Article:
Fire Safety is a cru­cial is­sue for se­niors

South Shore Breaker - - Games - CON­TRIB­UTED valleyed­i­tor@her­ald.ca

The risk of a fire is not the same for se­niors as it is for chil­dren and adults. Se­niors who choose to live on their own, as well as their loved ones, should be aware of the risk fac­tors as­so­ci­ated with their choice. Phys­i­cal changes can of­ten re­duce mo­bil­ity while cog­ni­tive changes can be even more haz­ardous due to the fact that the in­di­vid­ual may not re­al­ize that he/she is in danger. The side ef­fects of pre­scribed med­i­ca­tion and al­co­hol con­sump­tion can also add to the risks. Age­ing fam­ily mem­bers should fo­cus on these six pri­or­i­ties to pro­tect them­selves against a fire in their home.

1. In­stall a smoke alarm on each level of the home and near all sleep­ing ar­eas. The alarms should be checked monthly and the bat­ter­ies should be re­placed twice a year.

2. Up­date your es­cape plan with your cur­rent ca­pa­bil­i­ties in mind and make sure there are two ways out of each room.

3. If you’re a smoker, never smoke in bed and make sure to soak the ashes in wa­ter be­fore dis­card­ing them.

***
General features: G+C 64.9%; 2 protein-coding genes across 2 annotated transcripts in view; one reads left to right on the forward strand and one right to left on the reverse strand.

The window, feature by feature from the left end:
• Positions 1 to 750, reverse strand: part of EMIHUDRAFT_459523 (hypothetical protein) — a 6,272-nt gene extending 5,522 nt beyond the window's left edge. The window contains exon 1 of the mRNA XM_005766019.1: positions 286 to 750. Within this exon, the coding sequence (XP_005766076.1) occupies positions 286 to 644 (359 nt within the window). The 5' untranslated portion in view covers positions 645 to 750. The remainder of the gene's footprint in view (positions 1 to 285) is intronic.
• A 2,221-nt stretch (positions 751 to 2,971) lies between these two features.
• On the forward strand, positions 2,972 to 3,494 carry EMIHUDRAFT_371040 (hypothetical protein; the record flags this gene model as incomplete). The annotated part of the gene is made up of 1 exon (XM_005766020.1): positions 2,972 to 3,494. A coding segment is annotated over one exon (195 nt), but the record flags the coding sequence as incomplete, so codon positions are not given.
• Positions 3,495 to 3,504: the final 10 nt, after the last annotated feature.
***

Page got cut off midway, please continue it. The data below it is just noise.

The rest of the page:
4. Never leave cook­ing food unat­tended. Turn off the burner if you have to step away from the stove. Clean the ex­haust fan and the duct above the stove reg­u­larly.

5. Each fall, have the fur­nace and the chim­ney in­spected by a pro­fes­sional. Keep flammable ma­te­ri­als at least three feet away from space heaters.

6. Be­cause can­dles are an in­creas­ing cause of house fires, don’t keep them in your home. Choose Csa-ap­proved elec­tric lights in­stead. Don’t hes­i­tate to ask fam­ily mem­bers to help you put safety mea­sures into place.

123RF

Never leave cook­ing food unat­tended. Turn off the burner if you have to step away from the stove.

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